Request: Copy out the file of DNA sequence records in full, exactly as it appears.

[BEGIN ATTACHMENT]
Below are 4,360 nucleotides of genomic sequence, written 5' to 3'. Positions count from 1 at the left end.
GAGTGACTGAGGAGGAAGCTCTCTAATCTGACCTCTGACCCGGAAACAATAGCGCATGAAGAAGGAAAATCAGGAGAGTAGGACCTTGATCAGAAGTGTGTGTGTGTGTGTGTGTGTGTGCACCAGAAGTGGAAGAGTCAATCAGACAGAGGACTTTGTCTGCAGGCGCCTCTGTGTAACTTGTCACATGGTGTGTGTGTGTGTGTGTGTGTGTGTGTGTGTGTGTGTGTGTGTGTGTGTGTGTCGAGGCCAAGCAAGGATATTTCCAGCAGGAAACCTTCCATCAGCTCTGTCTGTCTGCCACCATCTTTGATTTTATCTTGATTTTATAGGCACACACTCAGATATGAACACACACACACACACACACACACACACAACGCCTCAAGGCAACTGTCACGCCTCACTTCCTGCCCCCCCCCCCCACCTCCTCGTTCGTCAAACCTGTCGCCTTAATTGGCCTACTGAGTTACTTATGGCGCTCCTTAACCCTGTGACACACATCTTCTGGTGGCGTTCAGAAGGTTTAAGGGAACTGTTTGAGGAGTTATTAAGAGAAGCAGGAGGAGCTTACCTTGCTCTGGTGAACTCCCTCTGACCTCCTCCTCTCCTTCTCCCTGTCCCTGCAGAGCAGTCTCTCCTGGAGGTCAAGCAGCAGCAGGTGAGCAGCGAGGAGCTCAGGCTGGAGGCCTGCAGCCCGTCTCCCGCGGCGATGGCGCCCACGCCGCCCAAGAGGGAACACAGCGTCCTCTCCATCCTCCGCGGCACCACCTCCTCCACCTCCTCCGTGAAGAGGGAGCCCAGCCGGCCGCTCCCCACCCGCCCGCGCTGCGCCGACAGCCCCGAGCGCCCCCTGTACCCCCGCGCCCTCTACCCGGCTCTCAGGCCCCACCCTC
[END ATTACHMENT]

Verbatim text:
Below are 4,360 nucleotides of genomic sequence, written 5' to 3'. Positions count from 1 at the left end.
GAGTGACTGAGGAGGAAGCTCTCTAATCTGACCTCTGACCCGGAAACAATAGCGCATGAAGAAGGAAAATCAGGAGAGTAGGACCTTGATCAGAAGTGTGTGTGTGTGTGTGTGTGTGTGCACCAGAAGTGGAAGAGTCAATCAGACAGAGGACTTTGTCTGCAGGCGCCTCTGTGTAACTTGTCACATGGTGTGTGTGTGTGTGTGTGTGTGTGTGTGTGTGTGTGTGTGTGTGTGTGTGTGTCGAGGCCAAGCAAGGATATTTCCAGCAGGAAACCTTCCATCAGCTCTGTCTGTCTGCCACCATCTTTGATTTTATCTTGATTTTATAGGCACACACTCAGATATGAACACACACACACACACACACACACACACAACGCCTCAAGGCAACTGTCACGCCTCACTTCCTGCCCCCCCCCCCCACCTCCTCGTTCGTCAAACCTGTCGCCTTAATTGGCCTACTGAGTTACTTATGGCGCTCCTTAACCCTGTGACACACATCTTCTGGTGGCGTTCAGAAGGTTTAAGGGAACTGTTTGAGGAGTTATTAAGAGAAGCAGGAGGAGCTTACCTTGCTCTGGTGAACTCCCTCTGACCTCCTCCTCTCCTTCTCCCTGTCCCTGCAGAGCAGTCTCTCCTGGAGGTCAAGCAGCAGCAGGTGAGCAGCGAGGAGCTCAGGCTGGAGGCCTGCAGCCCGTCTCCCGCGGCGATGGCGCCCACGCCGCCCAAGAGGGAACACAGCGTCCTCTCCATCCTCCGCGGCACCACCTCCTCCACCTCCTCCGTGAAGAGGGAGCCCAGCCGGCCGCTCCCCACCCGCCCGCGCTGCGCCGACAGCCCCGAGCGCCCCCTGTACCCCCGCGCCCTCTACCCGGCTCTCAGGCCCCACCCTC